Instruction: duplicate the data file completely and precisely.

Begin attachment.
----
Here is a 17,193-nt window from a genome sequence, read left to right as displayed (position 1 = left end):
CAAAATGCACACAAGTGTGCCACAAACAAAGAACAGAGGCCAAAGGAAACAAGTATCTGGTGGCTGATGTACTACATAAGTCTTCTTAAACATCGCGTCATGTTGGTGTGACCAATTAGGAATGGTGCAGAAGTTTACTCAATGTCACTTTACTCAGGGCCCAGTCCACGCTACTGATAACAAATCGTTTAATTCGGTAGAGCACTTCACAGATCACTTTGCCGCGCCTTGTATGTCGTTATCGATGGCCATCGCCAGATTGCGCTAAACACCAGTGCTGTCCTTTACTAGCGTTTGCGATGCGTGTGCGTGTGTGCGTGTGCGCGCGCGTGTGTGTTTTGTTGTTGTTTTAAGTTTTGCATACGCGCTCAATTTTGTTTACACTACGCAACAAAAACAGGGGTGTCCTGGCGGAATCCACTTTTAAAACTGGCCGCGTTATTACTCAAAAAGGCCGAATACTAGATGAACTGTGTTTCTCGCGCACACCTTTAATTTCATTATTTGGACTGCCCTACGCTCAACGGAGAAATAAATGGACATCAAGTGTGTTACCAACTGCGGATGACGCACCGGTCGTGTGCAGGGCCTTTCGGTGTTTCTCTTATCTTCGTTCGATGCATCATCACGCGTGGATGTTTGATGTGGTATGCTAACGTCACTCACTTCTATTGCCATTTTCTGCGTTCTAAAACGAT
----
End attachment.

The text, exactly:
Here is a 17,193-nt window from a genome sequence, read left to right as displayed (position 1 = left end):
CAAAATGCACACAAGTGTGCCACAAACAAAGAACAGAGGCCAAAGGAAACAAGTATCTGGTGGCTGATGTACTACATAAGTCTTCTTAAACATCGCGTCATGTTGGTGTGACCAATTAGGAATGGTGCAGAAGTTTACTCAATGTCACTTTACTCAGGGCCCAGTCCACGCTACTGATAACAAATCGTTTAATTCGGTAGAGCACTTCACAGATCACTTTGCCGCGCCTTGTATGTCGTTATCGATGGCCATCGCCAGATTGCGCTAAACACCAGTGCTGTCCTTTACTAGCGTTTGCGATGCGTGTGCGTGTGTGCGTGTGCGCGCGCGTGTGTGTTTTGTTGTTGTTTTAAGTTTTGCATACGCGCTCAATTTTGTTTACACTACGCAACAAAAACAGGGGTGTCCTGGCGGAATCCACTTTTAAAACTGGCCGCGTTATTACTCAAAAAGGCCGAATACTAGATGAACTGTGTTTCTCGCGCACACCTTTAATTTCATTATTTGGACTGCCCTACGCTCAACGGAGAAATAAATGGACATCAAGTGTGTTACCAACTGCGGATGACGCACCGGTCGTGTGCAGGGCCTTTCGGTGTTTCTCTTATCTTCGTTCGATGCATCATCACGCGTGGATGTTTGATGTGGTATGCTAACGTCACTCACTTCTATTGCCATTTTCTGCGTTCTAAAACGAT